Several questions can be raised. First, where do we take research? With extensive evidence in favor of MILS for accessible (segments 2/3, 4B, 5, 6) minor resections (1,2), MILS for that indication must now be considered standard of care. Provided techniques are consistent and reproducible, the benefit of MILS for “difficult” resections (segment 7, 8, 4A, 1, as well as, to a lesser degree, “standard” left and right hepatectomy) in experienced hands is obvious (2,8). Therefore, further randomized studies for these indications seem redundant (although several more are underway) and large, multi-institutional cohort series may just provide sufficient clinical evidence. Second, how to further improve actual implementation of MILS? Successful introduction of MILS may be hampered by inexperience with laparoscopy of a particular surgeon, lack of training (or volume) in a standardized technique, or technical constraints in difficult resection locations. These can be overcome with keeping adequate case volumes and systematic proctoring by (or referral to) surgeons that are experienced in these resections. At the same time, robotic surgery may provide the flexibility needed in the full spectrum of liver resections and be the technique of choice for surgeons that do not now have extensive experience in or find themselves constrained by conventional laparoscopy. Robotic liver surgery has, in this context, been suggested as having potential advantages in terms of indications (e.g., posterior resections), conversions, and learning curve (9-12). Last, how do we see future developments in MILS? Surgical technique will be further refined. In conventional laparoscopy, ultrasonic devices and CUSA are now standard techniques, while inflow control is provided by improvised methods of hepatic pedicle clamping. Flexible tip instruments and sealing devices especially designed for liver parenchyma will be of help. In robotics, bipolar devices (PK, Maryland), the Vessel Sealer (wristed device that both coagulates and cuts) along with wristed clip appliers, staplers, and, of course, sutures are used. Wristed instrumentation, 3D view, and scaled movements are attractive assets in liver surgery, especially for difficult-to-reach locations, hilar dissection, and curved transection planes. However, smaller size coagulation devices or CUSA-like devices would improve the technique. We envision that in the next decade or so, conventional laparoscopy and robotic laparoscopy techniques are going to merge. Ongoing innovation coming from the current largest provider of robotic systems, Intuitive Surgical, alongside a number of expected entrants into the robotic surgery market (amongst whom Medtronic, Verb Surgical, TransEnterix, Cambridge Medical, Titan Medical and others) will provide an unprecedented impulse for innovation and cost-competitiveness. Visualization and oncological margin control in parenchyma sparing surgery will be further improved by applications such as FireFly imaging (indocyanine-green biliary contrast) (13), integrated augmented-reality navigation (14), and development of more flexible minimally invasive ultrasound systems (15). Thus, minimally invasive surgery seems on the brink of a transformation that reminds us of the progress that medicine as a whole was making half a century ago and led to the famous words “Whither medicine? Why, whither else but straight ahead” (16)? We hope then that expanding clinical implementation will be of benefit to a broader group of patients.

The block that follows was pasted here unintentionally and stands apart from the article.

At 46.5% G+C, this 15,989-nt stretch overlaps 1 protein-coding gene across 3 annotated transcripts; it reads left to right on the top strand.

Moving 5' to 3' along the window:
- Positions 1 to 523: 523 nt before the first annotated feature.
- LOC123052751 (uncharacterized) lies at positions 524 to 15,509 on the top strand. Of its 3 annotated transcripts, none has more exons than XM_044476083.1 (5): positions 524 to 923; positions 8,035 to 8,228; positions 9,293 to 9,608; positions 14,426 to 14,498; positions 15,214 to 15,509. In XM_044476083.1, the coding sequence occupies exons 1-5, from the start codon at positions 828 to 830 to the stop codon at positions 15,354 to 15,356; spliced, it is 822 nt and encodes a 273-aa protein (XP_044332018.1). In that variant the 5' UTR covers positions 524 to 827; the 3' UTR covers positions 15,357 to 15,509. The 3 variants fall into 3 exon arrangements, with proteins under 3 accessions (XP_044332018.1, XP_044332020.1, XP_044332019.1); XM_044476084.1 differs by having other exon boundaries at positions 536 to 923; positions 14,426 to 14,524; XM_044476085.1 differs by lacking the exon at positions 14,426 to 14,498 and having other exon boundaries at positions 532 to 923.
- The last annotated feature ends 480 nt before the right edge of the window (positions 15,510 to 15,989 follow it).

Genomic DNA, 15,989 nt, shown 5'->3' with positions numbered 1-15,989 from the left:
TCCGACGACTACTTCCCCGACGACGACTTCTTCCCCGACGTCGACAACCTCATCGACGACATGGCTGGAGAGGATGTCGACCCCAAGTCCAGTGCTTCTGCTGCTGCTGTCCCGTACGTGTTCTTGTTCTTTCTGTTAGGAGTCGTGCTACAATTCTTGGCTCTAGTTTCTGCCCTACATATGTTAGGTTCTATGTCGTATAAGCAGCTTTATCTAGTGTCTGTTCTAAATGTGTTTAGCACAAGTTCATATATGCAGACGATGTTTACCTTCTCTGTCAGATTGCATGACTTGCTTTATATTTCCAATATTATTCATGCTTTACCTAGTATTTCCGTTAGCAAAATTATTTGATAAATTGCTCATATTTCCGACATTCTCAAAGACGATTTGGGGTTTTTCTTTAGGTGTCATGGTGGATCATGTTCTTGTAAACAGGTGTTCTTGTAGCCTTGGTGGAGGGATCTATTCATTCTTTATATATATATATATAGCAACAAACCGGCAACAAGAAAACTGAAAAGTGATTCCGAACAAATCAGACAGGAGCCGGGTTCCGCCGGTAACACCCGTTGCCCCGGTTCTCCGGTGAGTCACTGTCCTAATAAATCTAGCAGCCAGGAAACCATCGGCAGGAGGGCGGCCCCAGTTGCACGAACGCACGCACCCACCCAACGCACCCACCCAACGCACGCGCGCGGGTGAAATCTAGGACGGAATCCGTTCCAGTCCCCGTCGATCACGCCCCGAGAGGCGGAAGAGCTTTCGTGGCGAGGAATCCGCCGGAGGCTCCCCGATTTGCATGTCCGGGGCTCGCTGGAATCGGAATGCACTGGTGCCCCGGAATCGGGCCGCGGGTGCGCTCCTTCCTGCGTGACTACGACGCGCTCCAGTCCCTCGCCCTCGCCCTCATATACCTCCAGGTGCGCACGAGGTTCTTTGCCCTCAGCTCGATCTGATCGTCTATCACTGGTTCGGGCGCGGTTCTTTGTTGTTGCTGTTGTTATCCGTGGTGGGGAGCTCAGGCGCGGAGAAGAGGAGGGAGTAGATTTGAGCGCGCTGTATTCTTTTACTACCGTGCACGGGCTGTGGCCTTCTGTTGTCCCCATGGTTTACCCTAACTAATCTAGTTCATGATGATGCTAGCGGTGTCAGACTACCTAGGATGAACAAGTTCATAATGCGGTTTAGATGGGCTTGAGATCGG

The authors thank Dr. Quintus Molenaar (UMC Utrecht) and Dr. Yuman Fong (City of Hope National Cancer Center, Duarte, CA, US) for helpful discussions on the topic of MILS.
Conflicts of Interest: The authors have no conflicts of interest to declare.
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Cite this article as: Nota CL, Borel Rinkes IH, Hagendoorn J. Minimally invasive liver surgery—whither else but straight ahead? Ann Laparosc Endosc Surg 2018;3:25.